The EU is also contemplating blocking Russian coal imports however consensus is still some distance away. European nations are aware that stopping Russian energy imports could push their economy into recession, which they consider more crucial than punishing Russia. Hungary has officially announced to pay for Russian oil imports in Roubles. With the Saudi’s refusing to increase production and US oil costlier, the global economy could suffer. All nations are acting in their own national interests to safeguard their economies.

          The Chinese Global Times in an article of 04 Apr quoted the Russian Security Council Deputy Secretary, Mikhail Popov, stating that in March, the US had increased its oil imports from Russia by 43% or 100,000 barrels a day. The US subsequently announced a ban on Russian oil. Popov also stated, ‘Washington allows its companies to export mineral fertilizers from Russia, recognizing them as essential goods.’ These continue as the US needs them. Jaishankar rightly stated in parliament, ‘Like all countries, we too are assessing the implications and deciding what is best for our national interest.’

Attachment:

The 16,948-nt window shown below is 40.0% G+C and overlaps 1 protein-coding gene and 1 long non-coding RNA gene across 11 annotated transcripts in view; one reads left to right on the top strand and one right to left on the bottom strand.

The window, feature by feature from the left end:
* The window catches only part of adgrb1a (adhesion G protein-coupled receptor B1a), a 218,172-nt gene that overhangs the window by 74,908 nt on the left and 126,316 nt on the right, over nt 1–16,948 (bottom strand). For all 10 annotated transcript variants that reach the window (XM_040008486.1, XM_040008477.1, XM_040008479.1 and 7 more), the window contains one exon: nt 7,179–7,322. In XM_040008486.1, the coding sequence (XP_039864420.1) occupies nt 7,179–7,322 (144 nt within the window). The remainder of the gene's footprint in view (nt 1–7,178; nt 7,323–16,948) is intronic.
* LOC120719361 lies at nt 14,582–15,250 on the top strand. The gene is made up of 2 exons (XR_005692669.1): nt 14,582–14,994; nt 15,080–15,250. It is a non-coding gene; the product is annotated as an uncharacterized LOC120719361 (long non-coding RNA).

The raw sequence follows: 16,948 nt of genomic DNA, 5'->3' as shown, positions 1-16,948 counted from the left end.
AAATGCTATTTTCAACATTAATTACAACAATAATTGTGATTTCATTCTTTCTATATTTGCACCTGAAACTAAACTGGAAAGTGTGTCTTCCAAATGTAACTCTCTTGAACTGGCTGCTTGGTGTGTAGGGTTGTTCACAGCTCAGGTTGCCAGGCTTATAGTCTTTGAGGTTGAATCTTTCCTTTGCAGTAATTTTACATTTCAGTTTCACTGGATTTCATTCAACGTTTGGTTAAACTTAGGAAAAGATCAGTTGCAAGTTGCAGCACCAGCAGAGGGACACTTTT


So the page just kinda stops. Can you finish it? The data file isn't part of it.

Developing nations like India, which import over 85% of its oil cannot let their economy be ravaged on demands of the US which can insulate itself by enhancing domestic production of shale oil, which becomes economically viable as market prices increase. Even if it offers to supply oil to India, it would not be cost effective. A major fear for the US is that India would procure oil on the Rupee-Rouble exchange, bypassing the Dollar, thereby reducing its global importance. With Europe refusing to stop oil and gas imports, at least for this year, India too should be firm on its stance.

          Indian oil imports are just 1-2% of its needs while those of Europe much greater. Hence, the US needs to first get its allies to do its bidding prior to looking outwards. No wonder the Indian foreign minister, S Jaishankar rightly stated in the Rajya Sabha, ‘I would like to take this opportunity to inform the House that we import very little oil from Russia. It is less than 1 per cent of our imports. Many other countries import 10, 15 to 20 times the amount of oil we import.’